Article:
Connecting Two Worlds

As a former software programmer, I feel a bit disloyal praising the Digital World Expo. The three-day interactive conference, which begins Sept. 27 at the Palms, offers instruction for those working in new-media marketing. And since many programmers consider marketers a necessary evil, I was surprised how much I enjoyed last year’s inaugural event.

The man responsible for the conference is Shawn Rorick, a Las Vegas-based new-media marketing pro who understands better than anyone I’ve ever met the disconnect between technical and marketing people. “That’s what we’re trying to break down,” he says.

Last year’s conference taught marketers how to use cutting-edge technologies. This year’s event promises to be bigger, with more speakers and more than 50 classes and workshops, but with the same focus on practical uses for current technologies and marketing opportunities. There will be six “tracks” focusing on Internet advertising, mobile marketing, managing relationships on social networks, computer programming, analytics and next-generation technologies. Rorick says he hopes both marketers and programmers will jump tracks for at least a few workshops to learn about the other side.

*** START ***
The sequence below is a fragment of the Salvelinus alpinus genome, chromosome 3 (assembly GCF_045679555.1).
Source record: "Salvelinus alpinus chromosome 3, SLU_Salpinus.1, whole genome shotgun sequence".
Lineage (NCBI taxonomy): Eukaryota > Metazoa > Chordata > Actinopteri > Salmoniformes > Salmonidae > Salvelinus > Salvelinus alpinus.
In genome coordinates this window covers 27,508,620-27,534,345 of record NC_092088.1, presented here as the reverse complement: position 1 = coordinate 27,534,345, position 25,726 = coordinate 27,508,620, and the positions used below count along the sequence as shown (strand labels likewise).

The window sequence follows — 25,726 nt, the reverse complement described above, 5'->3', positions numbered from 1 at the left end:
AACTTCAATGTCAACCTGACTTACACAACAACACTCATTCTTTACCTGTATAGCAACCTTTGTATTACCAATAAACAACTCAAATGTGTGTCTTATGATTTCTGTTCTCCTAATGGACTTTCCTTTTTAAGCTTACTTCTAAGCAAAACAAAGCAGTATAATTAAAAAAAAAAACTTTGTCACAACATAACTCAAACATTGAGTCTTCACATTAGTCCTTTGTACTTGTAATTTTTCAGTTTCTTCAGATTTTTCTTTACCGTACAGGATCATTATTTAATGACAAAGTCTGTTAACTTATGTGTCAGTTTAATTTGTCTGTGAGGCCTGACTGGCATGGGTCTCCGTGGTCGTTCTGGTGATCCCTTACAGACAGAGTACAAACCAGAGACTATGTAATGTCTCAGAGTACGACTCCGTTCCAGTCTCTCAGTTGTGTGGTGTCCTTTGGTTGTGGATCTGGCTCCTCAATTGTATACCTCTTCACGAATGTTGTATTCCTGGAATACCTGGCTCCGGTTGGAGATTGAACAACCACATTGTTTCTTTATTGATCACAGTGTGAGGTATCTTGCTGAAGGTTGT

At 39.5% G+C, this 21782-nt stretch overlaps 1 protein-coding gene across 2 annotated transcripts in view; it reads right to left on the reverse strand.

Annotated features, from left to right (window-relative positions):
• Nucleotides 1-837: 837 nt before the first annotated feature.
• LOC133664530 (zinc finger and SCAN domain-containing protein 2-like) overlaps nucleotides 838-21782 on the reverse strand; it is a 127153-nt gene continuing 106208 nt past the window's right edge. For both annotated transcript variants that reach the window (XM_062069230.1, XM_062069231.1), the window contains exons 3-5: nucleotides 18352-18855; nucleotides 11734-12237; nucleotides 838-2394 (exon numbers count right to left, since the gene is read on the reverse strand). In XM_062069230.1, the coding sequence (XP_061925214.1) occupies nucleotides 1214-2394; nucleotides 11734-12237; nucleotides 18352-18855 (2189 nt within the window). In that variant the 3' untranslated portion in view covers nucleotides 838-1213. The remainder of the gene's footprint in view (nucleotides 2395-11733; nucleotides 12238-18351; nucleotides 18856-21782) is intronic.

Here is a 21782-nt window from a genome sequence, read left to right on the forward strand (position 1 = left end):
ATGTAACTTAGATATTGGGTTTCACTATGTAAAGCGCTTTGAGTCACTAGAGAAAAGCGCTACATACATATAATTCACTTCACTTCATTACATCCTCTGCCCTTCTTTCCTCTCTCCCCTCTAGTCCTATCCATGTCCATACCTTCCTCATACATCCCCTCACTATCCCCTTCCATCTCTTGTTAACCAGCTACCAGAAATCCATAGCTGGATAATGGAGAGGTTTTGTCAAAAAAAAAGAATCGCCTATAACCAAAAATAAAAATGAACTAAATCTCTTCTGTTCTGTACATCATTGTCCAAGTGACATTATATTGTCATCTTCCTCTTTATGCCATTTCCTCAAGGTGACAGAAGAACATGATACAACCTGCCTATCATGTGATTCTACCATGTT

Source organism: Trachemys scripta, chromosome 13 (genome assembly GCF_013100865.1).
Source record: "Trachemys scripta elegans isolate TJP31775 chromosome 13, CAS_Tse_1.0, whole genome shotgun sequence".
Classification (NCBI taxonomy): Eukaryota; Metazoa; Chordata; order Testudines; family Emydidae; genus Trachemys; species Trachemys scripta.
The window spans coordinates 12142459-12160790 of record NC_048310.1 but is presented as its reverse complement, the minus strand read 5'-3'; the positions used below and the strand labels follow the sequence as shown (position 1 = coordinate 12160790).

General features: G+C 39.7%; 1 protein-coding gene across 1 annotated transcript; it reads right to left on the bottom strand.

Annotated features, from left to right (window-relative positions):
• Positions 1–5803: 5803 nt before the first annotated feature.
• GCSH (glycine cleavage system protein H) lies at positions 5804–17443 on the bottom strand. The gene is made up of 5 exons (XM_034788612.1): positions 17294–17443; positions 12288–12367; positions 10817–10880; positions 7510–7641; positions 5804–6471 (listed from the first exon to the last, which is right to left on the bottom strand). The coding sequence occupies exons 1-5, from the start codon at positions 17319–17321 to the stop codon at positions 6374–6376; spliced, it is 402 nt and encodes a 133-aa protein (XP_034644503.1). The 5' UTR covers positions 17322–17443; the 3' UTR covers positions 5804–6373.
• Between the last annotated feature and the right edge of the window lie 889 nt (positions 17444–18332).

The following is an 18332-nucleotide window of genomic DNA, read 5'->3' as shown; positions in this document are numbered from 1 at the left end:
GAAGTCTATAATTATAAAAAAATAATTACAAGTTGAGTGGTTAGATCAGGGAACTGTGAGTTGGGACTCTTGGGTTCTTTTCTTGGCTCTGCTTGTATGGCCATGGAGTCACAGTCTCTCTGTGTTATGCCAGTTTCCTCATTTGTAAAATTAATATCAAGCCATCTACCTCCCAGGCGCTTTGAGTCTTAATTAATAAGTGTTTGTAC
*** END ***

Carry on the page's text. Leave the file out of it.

To encourage cross-pollination between marketers and programmers, some of the most interesting workshops are designed for both parties. One on Black Hat Search Engine Optimization will demonstrate nefarious techniques for optimizing websites—techniques that both marketers and programmers should be careful to avoid because they often cause more harm than good.

In another workshop, one likely to appeal to our downtown tech community, Assurance Advertising’s Shahab Zargari will collaborate with Las Vegas startup Rumgr (a free app that brings the garage-sale experience to your iPhone) and its founder Dylan Bathurst to host a pair of interactive sessions in which participants will help produce a promotional video and marketing campaign for Rumgr.

It’s unlikely whether this collaboration will enable marketers and programmers to understand one another, but it will at least get them talking. Says Rorick about the Digital World Expo: “I want to like you as a person and get along with you, because we have the same common interest and passion for tech. … That’s what we’re trying to create, that atmosphere.”